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By: MarkJ - 3 March, 2011 (10:01 AM)
ofcom uk average broadband ISP speeds March 2011The communications regulator, Ofcom UK, has today announced a new proposal to ban landline phone contracts that automatically roll-over (renew) unless you opt-out. Several smaller providers and BT themselves currently use automatically renewing contracts, which can make it difficult to leave a service without incurring penalty charges.

Ofcom Statement

Ofcom is concerned that rollover contracts make it harder for customers to switch providers and consequently reduce the benefits of competitive choice.

For individual customers, this can mean that switching is made unattractive as the costs involved are unexpectedly high.

For the market generally, it means less competition as it is harder for competing providers to attract customers on rollover contracts and therefore their ability and incentive to create lower cost and higher quality services is reduced.

Ofcom is proposing to amend its existing rules in relation to contract terms to prohibit opt-out contract renewals in any form in the landline and broadband sectors.

Apparently some 15-20% of residential consumers are on rollover contracts in the UK and Ofcom wants the practice stopped. The issue first made headlines during 2009, when TalkTalk officially called upon Ofcom to "stamp out" BT's "unfair rolling contracts". Naturally BT was quick to defend itself (here).

A BT Spokesman told ISPreview.co.uk (March 2009):

"Customers make a clear positive choice to opt in to a renewable contract in exchange for the considerable benefit of free evening calls [or other discounts]. The renewable nature of the contract is clearly explained three times up front to the customer.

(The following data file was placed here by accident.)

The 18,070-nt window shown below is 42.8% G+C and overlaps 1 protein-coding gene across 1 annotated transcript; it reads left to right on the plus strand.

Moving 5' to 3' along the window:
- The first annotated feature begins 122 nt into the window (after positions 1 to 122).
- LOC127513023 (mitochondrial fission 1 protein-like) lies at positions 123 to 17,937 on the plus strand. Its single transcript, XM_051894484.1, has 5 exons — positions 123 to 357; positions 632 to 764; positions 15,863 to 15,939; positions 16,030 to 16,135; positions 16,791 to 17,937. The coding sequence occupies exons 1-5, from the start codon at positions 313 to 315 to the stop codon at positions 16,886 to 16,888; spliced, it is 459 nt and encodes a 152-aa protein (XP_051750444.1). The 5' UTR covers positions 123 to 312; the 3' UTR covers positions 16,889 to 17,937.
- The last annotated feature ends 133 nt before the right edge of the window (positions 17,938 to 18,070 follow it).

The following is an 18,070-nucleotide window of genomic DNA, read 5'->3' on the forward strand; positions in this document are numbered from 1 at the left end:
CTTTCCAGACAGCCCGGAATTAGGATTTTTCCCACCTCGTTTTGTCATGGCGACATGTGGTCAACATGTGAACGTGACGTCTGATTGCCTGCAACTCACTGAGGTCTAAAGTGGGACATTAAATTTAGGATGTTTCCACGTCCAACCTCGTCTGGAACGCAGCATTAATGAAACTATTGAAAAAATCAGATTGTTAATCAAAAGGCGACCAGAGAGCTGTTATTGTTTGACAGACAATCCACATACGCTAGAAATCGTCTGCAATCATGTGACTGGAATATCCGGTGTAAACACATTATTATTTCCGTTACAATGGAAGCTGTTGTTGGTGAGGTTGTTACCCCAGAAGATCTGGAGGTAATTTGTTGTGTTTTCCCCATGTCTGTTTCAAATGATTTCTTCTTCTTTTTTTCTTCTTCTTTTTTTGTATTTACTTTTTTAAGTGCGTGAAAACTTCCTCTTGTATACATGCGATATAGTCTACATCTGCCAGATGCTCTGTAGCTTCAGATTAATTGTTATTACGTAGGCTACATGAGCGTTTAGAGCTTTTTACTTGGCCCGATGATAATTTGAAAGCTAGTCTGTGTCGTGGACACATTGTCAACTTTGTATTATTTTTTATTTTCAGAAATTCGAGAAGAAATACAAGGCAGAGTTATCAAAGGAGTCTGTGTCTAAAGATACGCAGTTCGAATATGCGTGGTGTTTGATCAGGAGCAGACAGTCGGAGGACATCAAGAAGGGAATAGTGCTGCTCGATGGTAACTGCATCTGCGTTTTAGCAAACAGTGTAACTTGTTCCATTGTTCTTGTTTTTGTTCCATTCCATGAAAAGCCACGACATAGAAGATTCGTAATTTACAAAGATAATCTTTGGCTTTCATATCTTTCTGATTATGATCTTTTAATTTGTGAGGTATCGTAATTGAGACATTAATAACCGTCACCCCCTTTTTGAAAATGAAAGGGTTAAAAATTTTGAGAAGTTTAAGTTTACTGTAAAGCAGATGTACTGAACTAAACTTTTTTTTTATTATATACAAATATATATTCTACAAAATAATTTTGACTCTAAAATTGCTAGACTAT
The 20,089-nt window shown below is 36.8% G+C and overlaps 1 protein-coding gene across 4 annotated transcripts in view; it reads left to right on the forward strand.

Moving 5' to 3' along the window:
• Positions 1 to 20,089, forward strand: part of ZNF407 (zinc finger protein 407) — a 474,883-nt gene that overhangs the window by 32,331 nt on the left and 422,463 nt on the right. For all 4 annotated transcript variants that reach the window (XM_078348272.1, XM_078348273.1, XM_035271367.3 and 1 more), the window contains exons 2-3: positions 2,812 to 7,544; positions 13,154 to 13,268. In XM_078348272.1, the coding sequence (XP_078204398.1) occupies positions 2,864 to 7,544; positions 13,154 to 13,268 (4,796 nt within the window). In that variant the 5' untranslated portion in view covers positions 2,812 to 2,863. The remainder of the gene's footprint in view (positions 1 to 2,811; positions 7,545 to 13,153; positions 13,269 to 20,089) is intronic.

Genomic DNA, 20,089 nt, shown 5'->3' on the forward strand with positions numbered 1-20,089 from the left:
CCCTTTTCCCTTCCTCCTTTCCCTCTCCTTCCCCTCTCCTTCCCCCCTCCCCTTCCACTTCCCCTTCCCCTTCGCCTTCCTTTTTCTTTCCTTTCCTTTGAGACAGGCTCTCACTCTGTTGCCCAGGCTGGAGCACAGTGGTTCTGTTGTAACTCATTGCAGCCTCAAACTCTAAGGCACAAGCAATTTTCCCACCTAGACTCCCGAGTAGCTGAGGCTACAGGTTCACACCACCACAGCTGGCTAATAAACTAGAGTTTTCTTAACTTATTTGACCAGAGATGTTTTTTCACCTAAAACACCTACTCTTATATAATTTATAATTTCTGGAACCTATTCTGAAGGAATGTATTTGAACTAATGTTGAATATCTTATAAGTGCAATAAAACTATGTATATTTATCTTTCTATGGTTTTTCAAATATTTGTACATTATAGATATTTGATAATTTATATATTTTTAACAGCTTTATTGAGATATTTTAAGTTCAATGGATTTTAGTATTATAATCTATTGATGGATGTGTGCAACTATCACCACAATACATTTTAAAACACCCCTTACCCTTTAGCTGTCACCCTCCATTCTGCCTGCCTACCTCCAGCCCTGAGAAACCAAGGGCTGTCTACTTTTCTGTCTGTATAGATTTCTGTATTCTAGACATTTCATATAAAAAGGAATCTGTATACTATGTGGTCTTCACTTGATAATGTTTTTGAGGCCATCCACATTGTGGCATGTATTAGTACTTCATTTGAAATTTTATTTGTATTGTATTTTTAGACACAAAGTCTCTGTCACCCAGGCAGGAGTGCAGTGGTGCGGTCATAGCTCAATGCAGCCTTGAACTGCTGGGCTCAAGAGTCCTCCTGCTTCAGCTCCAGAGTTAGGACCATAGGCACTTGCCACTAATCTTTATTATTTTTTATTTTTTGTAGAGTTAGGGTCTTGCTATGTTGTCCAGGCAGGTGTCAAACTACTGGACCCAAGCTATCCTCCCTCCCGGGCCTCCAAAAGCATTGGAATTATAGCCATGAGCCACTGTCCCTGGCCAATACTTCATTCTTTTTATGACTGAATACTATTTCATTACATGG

Customers are very clearly reminded in writing with around 30 days notice when their contract is coming up for renewal that they will be entering into a new 12-month period unless say that they do not wish to do so. If they wish to leave at this point, they can without charge. Our communications are extremely clear on what the customer can expect, in return for the continuing benefit they will receive. Many other services, such as magazine subscriptions, insurance, car breakdown services are contracted in similar ways."

The problem was raised once again in February 2010 when Which? claimed that BT's renewable broadband and phone contracts could be breaking the law on distance selling regulations by "not providing sufficient cancellation rights when existing customers sign up to renewable contracts over the phone" (here).

So, after two years, Ofcom has finally acknowledged the concern. The consultation itself is open until 12th May 2011. If approved, any provider caught operating such contracts could face enforcement action (e.g. financial penalty of up to 10% of the ISPs turnover).
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